UK bookmaker William Hill has ceased taking casino and poker bets online from US customers.
William Hill wants to see US laws clarified
The firm said it would stop taking bets until the "scope and enforceability" of US state and federal gaming laws had been clarified.
It added that it already refused to accept online sports bets from people living in the US.
William Hill's move comes as US authorities have been clamping down on internet gaming firms.
On Tuesday, the chairman of UK-listed online gambling firm World Gaming, James Grossman, quit as fears grew that top executives at internet gaming firms could be arrested in the US.
The former chairman of Sportingbet and chief executive of Betonsports have both been arrested recently amid allegations of breaking US gaming laws.
Returns from online gaming in the US account for a small fraction of William Hill's overall business.
Chief executive David Harding said the firm had been advised that its activities were legal but believed that stopping US business was the "prudent course of action" given the uncertainty about the legal position.
"It is not a big deal," he said. "We are a bookmaker and we were always clear that sports betting was illegal."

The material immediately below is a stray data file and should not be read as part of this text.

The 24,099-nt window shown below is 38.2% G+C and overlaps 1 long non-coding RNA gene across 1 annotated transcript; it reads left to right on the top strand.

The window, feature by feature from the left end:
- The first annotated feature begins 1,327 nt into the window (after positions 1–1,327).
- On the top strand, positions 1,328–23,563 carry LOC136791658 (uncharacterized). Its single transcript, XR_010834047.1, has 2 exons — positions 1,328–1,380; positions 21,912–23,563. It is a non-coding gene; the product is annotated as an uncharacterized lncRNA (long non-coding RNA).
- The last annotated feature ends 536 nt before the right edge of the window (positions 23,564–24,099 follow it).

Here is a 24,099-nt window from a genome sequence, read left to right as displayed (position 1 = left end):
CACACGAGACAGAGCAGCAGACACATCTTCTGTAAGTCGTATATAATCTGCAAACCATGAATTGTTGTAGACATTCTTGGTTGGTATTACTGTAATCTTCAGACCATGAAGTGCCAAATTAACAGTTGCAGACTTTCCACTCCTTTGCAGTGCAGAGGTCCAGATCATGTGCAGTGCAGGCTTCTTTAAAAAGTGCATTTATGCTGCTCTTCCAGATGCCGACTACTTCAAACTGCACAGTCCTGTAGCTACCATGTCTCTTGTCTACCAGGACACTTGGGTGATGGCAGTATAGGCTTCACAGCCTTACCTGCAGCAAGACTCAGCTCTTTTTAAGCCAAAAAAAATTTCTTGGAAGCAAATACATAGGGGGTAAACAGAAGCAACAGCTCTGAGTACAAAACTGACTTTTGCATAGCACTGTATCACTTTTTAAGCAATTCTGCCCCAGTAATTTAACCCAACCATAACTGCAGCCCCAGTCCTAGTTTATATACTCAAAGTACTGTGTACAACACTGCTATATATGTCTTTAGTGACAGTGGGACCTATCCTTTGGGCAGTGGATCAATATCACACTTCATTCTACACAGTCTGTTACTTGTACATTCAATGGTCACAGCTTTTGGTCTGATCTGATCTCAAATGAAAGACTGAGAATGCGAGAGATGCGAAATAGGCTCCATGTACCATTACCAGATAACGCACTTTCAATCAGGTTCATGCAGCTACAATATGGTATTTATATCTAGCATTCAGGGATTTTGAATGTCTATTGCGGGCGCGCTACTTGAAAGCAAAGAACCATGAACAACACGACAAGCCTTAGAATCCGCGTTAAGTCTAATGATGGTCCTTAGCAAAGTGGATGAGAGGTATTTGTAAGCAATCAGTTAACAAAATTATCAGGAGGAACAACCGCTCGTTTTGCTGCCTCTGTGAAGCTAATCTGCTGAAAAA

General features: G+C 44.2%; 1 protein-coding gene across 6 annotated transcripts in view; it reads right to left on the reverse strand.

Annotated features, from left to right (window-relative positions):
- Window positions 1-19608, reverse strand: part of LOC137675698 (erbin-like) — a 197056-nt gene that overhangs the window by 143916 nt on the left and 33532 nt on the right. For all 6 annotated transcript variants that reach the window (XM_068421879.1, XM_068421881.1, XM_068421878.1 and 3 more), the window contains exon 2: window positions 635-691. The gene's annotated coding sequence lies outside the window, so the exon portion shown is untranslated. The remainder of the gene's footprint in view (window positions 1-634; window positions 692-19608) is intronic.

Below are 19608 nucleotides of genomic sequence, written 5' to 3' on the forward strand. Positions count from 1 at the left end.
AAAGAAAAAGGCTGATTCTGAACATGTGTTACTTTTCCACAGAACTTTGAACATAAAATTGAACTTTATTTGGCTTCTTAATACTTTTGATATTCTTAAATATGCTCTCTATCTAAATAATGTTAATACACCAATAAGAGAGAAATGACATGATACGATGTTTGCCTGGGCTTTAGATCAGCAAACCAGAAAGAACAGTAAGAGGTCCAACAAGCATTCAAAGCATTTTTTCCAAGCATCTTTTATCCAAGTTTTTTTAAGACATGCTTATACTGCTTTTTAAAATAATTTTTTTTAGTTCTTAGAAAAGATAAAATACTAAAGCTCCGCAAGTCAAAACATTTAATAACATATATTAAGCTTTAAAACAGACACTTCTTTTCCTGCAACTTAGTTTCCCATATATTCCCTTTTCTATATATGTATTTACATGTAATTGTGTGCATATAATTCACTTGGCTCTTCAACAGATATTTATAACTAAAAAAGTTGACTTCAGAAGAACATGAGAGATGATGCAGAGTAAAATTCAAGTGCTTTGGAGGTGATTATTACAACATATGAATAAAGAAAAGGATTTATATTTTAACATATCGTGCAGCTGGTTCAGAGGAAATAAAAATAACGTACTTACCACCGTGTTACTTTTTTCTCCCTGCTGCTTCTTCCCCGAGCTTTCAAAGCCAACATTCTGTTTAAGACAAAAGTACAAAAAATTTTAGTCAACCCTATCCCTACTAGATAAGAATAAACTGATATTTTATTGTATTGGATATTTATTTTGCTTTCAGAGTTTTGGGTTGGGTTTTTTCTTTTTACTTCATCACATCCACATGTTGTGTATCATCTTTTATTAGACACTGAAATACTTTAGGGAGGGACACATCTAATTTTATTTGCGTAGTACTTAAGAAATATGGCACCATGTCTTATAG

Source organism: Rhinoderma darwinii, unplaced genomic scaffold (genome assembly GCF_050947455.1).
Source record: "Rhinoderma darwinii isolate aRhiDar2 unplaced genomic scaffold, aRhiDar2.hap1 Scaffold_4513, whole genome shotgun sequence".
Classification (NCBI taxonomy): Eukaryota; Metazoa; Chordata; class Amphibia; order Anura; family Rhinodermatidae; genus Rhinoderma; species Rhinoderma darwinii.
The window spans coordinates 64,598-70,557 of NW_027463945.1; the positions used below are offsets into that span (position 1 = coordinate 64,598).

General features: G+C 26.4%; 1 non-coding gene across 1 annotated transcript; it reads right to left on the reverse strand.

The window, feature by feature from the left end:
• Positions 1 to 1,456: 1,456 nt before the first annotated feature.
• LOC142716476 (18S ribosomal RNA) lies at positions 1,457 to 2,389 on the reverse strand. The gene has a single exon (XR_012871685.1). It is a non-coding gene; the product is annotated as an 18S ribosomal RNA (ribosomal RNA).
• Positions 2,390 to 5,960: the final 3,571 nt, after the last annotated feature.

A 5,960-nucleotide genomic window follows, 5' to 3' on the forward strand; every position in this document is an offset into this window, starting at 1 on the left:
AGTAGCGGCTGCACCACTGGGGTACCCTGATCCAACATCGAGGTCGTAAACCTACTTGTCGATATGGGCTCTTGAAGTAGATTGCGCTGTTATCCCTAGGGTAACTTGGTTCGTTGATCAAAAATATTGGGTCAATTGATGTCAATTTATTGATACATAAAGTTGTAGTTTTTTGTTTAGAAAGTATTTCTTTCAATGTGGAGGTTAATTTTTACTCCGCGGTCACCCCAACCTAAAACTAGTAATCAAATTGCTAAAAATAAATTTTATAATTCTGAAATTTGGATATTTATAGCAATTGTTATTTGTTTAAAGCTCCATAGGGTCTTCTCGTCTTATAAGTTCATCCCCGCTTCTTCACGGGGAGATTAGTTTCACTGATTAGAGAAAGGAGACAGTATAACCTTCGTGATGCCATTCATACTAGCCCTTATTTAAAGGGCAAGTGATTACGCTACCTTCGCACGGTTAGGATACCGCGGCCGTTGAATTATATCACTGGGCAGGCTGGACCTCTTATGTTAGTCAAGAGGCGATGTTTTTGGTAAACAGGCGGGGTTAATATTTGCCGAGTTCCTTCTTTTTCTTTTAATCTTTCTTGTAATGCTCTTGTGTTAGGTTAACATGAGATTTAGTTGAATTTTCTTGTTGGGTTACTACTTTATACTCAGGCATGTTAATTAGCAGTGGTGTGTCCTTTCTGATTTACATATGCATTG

Mr Harding added that as William Hill did not promote its business in the US, it had not been worried that any employees may face arrest.
Sports betting is illegal in most US jurisdictions but it is permitted in Nevada and many people still gamble.
William Hill's shares fell marginally after the firm's announcement, closing down 0.3% at 644 pence.
Betonsports' David Carruthers was arrested in July and is facing charges of racketeering, fraud, tax evasion and conspiracy as part of a wider crackdown on online gaming firms.
The charges stem from accusations that the firm failed to pay US excise taxes on more than $3bn in bets taken from US gamblers.
Mr Carruthers has pleaded his innocence but he has since been sacked and Betonsports has shut down its US business.
Sportingbet's Peter Dicks was detained earlier this month by the Louisiana authorities under a warrant of "gambling by computer".
He has been bailed to appear at a hearing in New York on Thursday, at which the authorities will seek his extradition to Louisiana.
Analysts say the legal actions are part of an attempt by US authorities to make online gambling illegal under the 1961 Wire Act.